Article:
Table 3: Table showing total skin lesion referrals grouped into malignant, non-malignant or inflammatory categories and their respective commonest (greater than 1%) dermatologist clinical diagnosis. View Table 3.

Table 4: Comparison of commonest benign, premalignant and malignant keratinocyte and pigmented lesion diagnoses between general practitioner with special interest skin cancer (GPwSISC) and other practitioners. View Table 4.

Because all clinically confirmed or suspicious melanomas and squamous cell carcinomas required surgical excision, these were all histologically confirmed. Higher numbers of actinic keratoses were seen, and fewer squamous cell carcinoma in situ.

The ratio of lesions reviewed that no longer required a biopsy after dermatology review versus those that needed a biopsy (either for diagnostic exclusion or to remove a malignancy) (ie, benign to malignant) ratios were 2:1 for GPwSISC compared to 5:1 for other practitioners (Table 5).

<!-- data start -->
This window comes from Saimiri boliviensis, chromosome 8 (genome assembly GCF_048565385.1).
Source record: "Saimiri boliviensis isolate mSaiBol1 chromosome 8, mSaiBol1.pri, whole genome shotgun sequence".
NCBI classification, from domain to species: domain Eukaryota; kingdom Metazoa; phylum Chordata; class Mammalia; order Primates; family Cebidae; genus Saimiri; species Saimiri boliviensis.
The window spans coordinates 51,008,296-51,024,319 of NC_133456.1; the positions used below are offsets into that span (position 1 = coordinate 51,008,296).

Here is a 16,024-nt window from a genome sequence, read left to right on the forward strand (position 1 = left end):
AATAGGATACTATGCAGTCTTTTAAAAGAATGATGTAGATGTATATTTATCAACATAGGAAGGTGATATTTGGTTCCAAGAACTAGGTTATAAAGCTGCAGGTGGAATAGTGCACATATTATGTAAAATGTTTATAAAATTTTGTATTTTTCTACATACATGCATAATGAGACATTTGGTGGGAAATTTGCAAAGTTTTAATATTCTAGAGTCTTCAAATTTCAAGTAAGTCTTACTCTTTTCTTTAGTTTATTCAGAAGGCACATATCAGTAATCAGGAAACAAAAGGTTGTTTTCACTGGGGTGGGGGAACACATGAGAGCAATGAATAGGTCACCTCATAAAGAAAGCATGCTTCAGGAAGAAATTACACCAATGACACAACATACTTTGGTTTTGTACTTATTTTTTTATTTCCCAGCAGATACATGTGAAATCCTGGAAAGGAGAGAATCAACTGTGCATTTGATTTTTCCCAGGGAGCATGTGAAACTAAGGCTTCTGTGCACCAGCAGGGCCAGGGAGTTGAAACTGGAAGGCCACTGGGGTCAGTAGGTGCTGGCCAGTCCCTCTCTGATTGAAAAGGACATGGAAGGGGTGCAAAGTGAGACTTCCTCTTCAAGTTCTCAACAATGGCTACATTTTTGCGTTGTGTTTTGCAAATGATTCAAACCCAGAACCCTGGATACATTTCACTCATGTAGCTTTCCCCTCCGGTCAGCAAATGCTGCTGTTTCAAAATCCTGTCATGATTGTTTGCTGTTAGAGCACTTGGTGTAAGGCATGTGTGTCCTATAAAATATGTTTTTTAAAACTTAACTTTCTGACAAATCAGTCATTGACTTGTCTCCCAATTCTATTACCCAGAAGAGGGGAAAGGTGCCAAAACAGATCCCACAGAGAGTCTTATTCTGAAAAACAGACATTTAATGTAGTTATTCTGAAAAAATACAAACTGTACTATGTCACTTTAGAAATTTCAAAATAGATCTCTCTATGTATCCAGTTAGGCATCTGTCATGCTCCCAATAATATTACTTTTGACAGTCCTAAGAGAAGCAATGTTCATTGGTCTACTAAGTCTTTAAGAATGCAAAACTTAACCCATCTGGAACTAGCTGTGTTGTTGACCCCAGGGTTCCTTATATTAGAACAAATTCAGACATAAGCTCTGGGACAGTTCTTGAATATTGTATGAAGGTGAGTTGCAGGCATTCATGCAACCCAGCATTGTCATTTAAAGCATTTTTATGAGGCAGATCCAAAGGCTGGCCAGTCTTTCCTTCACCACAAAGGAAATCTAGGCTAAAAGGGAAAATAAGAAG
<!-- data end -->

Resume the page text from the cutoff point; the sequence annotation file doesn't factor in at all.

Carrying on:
Table 5: Comparison of a general practitioner with a special interest inskin cancer (GPwSISC) and other practitioners benign to (possible) malignant lesions requiring surgery.

“Biopsy justified / required to clarify possible malignancy” was seen in a higher percentage of referrals from GPwSISC (33%) compared to other practitioners (16%) to eliminate secondary dermatologist clinical diagnosis doubt and represents a greater proportion of “grey/ uncertain diagnoses.” There was a markedly better seborrheic keratosis diagnosis rate for GPwSISC: 2.1% versus 19.6%. Seborrheic keratoses are common changing, frequently pigmented, benign lesions, concerning patients and doctors. Extra dermatoscopic experience and training that GPwSISC and dermatologists have compared to other practitioners improves their accurate clinical diagnosis. However, over time the greater proportion of seborrheic keratoses were referred by incoming junior medical staff and more newly qualified practitioners compared to those who had used the service previously (data not shown).